One of the first things that’ll put a smile on your face when you arrive in Tel Aviv is Tel Aviv beach – the long stretch of sandy beach that runs parallel with the city. Especially those of you coming from colder climes (I’m originally from the UK and I know just how luscious the UK beaches aren’t).
What’s also quite amazing is the proximity of the city to the beach. Just a step away from the hustle and bustle, you can find yourself suddenly sat opposite the Mediterranean, the gentle lull of the waves tempting you in for a dip. I won’t tell you how many times I’ve been tempted in, when I should have been, er, elsewhere.
The long stretch that makes up Tel Aviv beach is actually split into a number of beaches, each with its own sites and sounds and smells (usually coming from restaurant kitchens, fortunately), as well as its own crowd. This list is a quick guide to the best of the beaches in Tel Aviv, starting from the north and working our way southwards. Don’t forget your sunscreen!
Tzuk Beach (Hof HaTzuk)
This is the only Tel Aviv beach that isn’t free (though is free if you have a Tel Aviv ID – aaaand appears to have become free for all over the last couple of years, though I might just have turned up during off-peak times) but is well worth a look, it probably has the best facilities of all the Tel Aviv beaches. It’s probably become my favorite beach, especially with the kids in tow.
It also doesn’t have the breakers helping keep the waves calm that most beaches in Tel Aviv have, so can be an excellent spot for some wave surfing when the winds pick up! It’s only drawback; it’s in the northern part of town and is only really reachable by taxi/car. Great beach – 9/10.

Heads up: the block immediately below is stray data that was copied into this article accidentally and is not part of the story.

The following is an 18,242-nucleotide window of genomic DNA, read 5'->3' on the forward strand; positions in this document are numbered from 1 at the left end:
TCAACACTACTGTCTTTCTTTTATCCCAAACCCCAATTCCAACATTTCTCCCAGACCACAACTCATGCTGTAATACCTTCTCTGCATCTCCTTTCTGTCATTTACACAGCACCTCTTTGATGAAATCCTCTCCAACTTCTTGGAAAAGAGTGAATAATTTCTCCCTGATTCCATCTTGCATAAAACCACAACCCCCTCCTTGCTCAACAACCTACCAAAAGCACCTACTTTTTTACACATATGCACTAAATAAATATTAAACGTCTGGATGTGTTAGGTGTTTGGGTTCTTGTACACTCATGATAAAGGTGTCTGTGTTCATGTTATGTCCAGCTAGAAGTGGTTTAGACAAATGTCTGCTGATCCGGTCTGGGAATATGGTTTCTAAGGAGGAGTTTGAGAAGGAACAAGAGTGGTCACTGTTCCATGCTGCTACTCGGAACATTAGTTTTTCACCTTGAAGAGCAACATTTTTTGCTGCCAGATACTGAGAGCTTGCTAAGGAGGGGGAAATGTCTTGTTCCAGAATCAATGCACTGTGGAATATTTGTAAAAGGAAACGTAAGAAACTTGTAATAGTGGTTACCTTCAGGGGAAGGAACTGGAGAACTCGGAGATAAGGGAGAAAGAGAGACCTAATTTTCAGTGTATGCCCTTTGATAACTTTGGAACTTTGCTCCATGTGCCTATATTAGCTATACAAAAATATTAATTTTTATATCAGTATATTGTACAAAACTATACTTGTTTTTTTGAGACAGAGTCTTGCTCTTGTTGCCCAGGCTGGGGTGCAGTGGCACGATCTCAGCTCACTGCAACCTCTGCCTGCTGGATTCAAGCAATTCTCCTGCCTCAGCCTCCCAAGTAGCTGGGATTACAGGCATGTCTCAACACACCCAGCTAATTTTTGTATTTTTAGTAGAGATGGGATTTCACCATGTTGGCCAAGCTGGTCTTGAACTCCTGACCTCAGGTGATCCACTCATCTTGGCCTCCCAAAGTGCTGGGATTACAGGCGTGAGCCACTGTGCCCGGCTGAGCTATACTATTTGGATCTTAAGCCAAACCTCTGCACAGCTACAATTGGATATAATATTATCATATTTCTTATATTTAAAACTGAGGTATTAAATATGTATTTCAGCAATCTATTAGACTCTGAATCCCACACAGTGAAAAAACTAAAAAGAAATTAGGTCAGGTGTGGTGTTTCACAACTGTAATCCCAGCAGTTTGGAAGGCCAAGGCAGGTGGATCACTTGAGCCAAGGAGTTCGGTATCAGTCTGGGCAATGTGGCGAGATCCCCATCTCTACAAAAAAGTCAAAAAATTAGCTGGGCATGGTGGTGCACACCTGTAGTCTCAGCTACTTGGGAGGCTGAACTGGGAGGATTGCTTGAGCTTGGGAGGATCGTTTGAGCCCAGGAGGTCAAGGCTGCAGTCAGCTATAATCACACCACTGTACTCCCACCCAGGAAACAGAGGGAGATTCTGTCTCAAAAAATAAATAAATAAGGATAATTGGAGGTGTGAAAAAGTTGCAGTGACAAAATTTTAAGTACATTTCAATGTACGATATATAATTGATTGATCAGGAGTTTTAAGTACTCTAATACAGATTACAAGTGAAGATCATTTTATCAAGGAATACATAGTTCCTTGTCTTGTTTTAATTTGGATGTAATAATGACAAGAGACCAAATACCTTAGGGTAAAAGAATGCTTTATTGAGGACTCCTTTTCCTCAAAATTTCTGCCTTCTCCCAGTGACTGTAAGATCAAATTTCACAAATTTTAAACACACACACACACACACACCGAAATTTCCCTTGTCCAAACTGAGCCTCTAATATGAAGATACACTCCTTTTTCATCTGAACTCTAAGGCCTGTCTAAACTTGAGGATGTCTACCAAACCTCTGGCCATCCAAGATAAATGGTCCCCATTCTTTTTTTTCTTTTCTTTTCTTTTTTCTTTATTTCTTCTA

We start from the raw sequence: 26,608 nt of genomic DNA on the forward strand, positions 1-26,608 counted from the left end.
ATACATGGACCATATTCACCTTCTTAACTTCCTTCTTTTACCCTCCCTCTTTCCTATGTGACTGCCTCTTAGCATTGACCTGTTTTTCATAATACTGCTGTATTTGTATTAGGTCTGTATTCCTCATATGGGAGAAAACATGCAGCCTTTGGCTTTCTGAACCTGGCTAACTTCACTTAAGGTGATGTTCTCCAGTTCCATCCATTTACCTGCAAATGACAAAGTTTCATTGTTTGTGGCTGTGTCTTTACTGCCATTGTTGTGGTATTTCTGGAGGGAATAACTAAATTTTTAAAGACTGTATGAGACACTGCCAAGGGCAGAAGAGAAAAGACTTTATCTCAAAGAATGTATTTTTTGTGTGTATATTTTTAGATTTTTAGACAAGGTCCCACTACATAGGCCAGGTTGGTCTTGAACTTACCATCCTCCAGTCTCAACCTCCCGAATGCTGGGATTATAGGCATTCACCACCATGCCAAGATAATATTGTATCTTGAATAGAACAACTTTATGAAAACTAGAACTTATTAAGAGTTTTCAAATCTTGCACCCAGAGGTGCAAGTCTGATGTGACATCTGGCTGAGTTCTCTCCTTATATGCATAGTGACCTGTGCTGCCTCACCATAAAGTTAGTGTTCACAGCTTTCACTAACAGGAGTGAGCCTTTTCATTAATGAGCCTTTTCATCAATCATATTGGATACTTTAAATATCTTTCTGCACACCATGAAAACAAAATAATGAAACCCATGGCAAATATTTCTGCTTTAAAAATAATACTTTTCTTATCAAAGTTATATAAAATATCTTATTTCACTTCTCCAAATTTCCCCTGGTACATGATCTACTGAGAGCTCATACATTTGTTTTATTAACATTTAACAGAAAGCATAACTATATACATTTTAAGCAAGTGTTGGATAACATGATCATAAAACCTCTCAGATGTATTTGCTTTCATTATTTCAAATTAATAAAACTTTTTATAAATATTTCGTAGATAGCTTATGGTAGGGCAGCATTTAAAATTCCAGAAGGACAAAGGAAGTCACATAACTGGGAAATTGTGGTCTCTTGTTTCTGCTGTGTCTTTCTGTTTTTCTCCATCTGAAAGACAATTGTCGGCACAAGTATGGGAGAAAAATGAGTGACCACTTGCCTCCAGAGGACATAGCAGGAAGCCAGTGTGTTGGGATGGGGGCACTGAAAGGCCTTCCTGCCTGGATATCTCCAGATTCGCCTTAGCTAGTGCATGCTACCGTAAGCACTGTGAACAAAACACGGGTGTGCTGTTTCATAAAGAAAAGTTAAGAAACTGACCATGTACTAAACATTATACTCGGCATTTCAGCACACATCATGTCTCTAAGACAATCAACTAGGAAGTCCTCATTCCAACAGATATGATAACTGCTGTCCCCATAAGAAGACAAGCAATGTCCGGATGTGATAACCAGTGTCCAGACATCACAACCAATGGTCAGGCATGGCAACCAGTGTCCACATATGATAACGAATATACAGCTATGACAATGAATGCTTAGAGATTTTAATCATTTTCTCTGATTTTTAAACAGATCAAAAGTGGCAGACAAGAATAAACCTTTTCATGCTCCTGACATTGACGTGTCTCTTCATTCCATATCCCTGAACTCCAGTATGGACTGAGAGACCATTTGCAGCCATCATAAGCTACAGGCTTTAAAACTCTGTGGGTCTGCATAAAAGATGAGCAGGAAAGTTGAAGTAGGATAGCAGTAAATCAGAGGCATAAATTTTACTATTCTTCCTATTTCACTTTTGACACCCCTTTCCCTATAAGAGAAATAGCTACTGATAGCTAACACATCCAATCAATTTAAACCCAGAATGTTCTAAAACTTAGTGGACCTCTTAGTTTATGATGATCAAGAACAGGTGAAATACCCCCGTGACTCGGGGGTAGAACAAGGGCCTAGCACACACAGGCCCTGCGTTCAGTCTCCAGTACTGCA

Tel Baruch Beach (Hof Tel Baruch)
This Tel Aviv beach is another one a little too north to reach by foot. But it’s wide, sandy, well looked after and with plenty of parking. Originally famous for its rather nasty looking “working girls” (who still pop up now and again amongst the sand dunes, not that I purposefully look for them…) today it’s a nice family-type beach. With plans for extensive building in the pipeline, we’re not sure how long this beach will stay as is…but we’ll give it an 8/10 for now.
Metzitzim (Hof Metzitzim)
A legend among Tel Aviv beaches, largely because of the classic Israeli movie from the 70s of the same name. It’s the most northern of the central strip of beaches and is very popular. There is also a beach bar called Metzitzim on the beach, which is also open for some sunset sipping of drinks. Has quite a cool, youngish crowd and can be the place to be during the hot summer months. Personally, I’m not a huge fan of this beach, but we should still give it 8/10 because of its popularity, especially with locals.
Religious Beach (Hof haDati’im)
This beach is just to the south of Metzitzim and caters for the religiously observant. Note that because of this, there are separate days designated for men and women. On Saturdays it becomes just another beach, as the religious don’t come to the beach. During the week it might be a good alternative for women looking for a quiet, male-free zone. We’ll give it a 7.5/10.